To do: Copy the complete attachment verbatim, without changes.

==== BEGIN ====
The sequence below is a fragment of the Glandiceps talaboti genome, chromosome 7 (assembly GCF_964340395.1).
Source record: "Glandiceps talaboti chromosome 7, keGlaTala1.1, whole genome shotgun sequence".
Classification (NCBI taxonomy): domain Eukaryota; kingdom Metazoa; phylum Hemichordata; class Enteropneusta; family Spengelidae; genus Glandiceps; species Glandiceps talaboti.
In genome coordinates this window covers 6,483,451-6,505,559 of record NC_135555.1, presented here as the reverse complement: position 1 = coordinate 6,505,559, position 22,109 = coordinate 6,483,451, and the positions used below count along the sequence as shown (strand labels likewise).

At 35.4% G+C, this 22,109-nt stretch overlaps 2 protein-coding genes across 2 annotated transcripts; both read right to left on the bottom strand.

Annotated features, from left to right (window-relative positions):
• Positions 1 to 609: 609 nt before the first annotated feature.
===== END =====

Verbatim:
The sequence below is a fragment of the Glandiceps talaboti genome, chromosome 7 (assembly GCF_964340395.1).
Source record: "Glandiceps talaboti chromosome 7, keGlaTala1.1, whole genome shotgun sequence".
Classification (NCBI taxonomy): domain Eukaryota; kingdom Metazoa; phylum Hemichordata; class Enteropneusta; family Spengelidae; genus Glandiceps; species Glandiceps talaboti.
In genome coordinates this window covers 6,483,451-6,505,559 of record NC_135555.1, presented here as the reverse complement: position 1 = coordinate 6,505,559, position 22,109 = coordinate 6,483,451, and the positions used below count along the sequence as shown (strand labels likewise).

At 35.4% G+C, this 22,109-nt stretch overlaps 2 protein-coding genes across 2 annotated transcripts; both read right to left on the bottom strand.

Annotated features, from left to right (window-relative positions):
• Positions 1 to 609: 609 nt before the first annotated feature.